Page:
3. Your Life Will Never Be So Bad That You Cannot Lift Jesus Up
Philippians 4:12 – 13 (NIV) says “I know what it is to be in need, and I know what it is to have plenty. I have learned the secret of being content in any and every situation, whether well fed or hungry, whether living in plenty or in want. I can do everything through him who gives me strength.” Now, I know many of you know that last verse very well. We see it used by athletes. Those of you who are basketball fans have probably seen it on Steph Curry’s shoes, and plenty of other athletes have used it as motivation as well, but that’s not how Paul meant it to be used. He is not saying that he will be able to dunk a basketball because of Christ, or that he can win a tennis tournament. He is saying that he can endure all things because his strength comes from Christ, not himself, as does his joy. Romans 5:3 – 5 (NLT) says “We can rejoice, too, when we run into problems and trials, for we know that they help us develop endurance. And endurance develops strength of character, and character strengthens our confident hope of salvation. And this hope will not lead to disappointment. For we know how dearly God loves us, because he has given us the Holy Spirit to fill our hearts with his love.” 1 Peter 4:13 (NIV) says “But rejoice that you participate in the sufferings of Christ, so that you may be overjoyed when his glory is revealed.” We should be thankful for our sufferings, because they are a platform for the good news of the gospel. I have a friend who is battling cancer, and she has used her situation to reach so many people for Christ. It’s truly inspiring when someone takes a situation that would destroy most people, and they use it to exalt Christ. C.S. Lewis said “Joy is the serious business of heaven.” We all have sufferings. If you haven’t yet, you will. When they come, remember that nothing you go through is so bad that it cannot be used to lift up Jesus.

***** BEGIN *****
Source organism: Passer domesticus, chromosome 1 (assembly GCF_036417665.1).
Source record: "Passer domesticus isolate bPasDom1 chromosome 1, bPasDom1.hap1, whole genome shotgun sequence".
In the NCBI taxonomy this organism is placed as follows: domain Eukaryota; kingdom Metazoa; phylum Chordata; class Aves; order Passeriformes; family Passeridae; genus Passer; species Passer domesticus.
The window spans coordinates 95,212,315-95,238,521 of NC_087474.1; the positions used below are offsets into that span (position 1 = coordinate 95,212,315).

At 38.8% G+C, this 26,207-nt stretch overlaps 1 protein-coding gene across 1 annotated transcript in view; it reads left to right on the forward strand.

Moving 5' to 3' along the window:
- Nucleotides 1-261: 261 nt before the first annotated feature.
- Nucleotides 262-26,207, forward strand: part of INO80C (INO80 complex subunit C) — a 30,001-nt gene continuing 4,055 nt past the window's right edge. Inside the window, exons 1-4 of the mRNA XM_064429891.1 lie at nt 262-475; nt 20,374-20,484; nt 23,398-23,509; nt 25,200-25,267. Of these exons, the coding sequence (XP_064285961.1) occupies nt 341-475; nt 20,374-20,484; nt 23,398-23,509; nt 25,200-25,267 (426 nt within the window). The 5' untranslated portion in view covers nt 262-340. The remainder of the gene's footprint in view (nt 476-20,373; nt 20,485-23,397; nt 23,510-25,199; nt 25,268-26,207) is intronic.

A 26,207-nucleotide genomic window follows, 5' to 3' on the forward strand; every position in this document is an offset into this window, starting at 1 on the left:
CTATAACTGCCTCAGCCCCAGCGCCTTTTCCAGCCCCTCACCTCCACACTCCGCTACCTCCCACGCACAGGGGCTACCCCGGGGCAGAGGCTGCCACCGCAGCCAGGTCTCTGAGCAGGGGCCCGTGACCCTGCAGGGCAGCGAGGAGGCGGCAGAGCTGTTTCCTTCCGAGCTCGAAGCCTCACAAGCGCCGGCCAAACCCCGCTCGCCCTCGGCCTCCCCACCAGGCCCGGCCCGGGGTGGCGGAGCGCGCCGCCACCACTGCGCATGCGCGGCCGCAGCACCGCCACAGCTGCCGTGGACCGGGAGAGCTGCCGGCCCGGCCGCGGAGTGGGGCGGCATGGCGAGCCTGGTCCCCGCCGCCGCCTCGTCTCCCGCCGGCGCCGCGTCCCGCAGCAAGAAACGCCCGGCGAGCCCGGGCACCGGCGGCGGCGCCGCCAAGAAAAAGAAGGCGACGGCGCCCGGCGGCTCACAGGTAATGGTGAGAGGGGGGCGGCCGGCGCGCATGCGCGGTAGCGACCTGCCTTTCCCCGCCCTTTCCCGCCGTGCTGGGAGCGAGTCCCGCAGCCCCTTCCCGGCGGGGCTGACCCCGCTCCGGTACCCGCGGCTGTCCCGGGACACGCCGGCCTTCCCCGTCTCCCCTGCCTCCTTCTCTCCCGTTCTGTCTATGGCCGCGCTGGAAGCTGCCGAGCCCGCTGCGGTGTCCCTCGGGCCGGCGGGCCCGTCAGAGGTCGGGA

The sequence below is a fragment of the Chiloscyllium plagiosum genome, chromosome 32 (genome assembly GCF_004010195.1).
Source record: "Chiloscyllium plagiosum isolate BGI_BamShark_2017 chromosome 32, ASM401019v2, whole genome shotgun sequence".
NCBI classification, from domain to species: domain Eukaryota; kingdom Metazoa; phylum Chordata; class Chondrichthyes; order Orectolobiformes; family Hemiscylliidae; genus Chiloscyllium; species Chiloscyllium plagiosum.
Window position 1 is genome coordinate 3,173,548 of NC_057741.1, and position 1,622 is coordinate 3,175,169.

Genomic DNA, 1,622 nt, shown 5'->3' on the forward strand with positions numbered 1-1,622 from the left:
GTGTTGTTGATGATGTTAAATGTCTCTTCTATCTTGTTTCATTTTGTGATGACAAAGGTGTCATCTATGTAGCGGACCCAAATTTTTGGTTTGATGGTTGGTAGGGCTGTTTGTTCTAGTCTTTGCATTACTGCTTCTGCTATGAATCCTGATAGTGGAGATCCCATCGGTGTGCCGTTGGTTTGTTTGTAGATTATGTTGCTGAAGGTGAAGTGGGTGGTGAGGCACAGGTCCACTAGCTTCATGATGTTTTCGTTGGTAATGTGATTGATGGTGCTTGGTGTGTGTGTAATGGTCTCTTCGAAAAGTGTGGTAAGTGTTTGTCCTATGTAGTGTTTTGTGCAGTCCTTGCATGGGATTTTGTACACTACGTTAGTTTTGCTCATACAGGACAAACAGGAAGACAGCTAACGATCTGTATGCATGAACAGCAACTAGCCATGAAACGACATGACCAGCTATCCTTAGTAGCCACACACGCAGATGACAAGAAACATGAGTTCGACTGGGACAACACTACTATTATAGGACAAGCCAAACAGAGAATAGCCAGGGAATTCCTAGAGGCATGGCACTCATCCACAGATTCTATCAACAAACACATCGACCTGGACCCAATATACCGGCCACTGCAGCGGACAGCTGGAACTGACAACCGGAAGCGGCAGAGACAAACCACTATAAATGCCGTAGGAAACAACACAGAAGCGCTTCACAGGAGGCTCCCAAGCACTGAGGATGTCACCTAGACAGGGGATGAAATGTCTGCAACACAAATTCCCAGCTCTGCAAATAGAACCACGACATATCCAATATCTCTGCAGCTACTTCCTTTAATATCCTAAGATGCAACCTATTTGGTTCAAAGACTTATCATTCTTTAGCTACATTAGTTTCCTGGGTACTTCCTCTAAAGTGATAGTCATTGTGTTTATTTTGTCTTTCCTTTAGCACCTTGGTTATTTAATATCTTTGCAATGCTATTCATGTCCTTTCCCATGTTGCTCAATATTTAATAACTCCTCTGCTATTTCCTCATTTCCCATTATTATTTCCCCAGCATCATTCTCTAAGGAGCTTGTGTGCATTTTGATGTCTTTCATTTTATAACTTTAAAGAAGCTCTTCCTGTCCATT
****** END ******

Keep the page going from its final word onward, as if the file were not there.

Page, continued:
I thank You today for being our source of joy when it seems like our world is crashing down around us. Thank You for giving us strength to endure all things. Lord, I pray today for our friends in Florida, Georgia, and the Carolina’s. I pray that You would give them peace, and let them know that You are there in the midst of their struggles. I pray that Your love would be shown through our actions as we reach out to them. Most of all, Father, I thank You for Your love and grace. It’s in Your Holy Name I pray.
Next week, we will be continuing our series on Experiencing Joy as we look at Joy Through Purpose. If you have questions about what it means to find joy in Christ, have a prayer request, or would like to know what it is to have a relationship with Jesus, let us know. You can comment below, or send us a message, and we will be happy to get in touch with you and help you take your next step. Have a blessed week, everyone!!!!!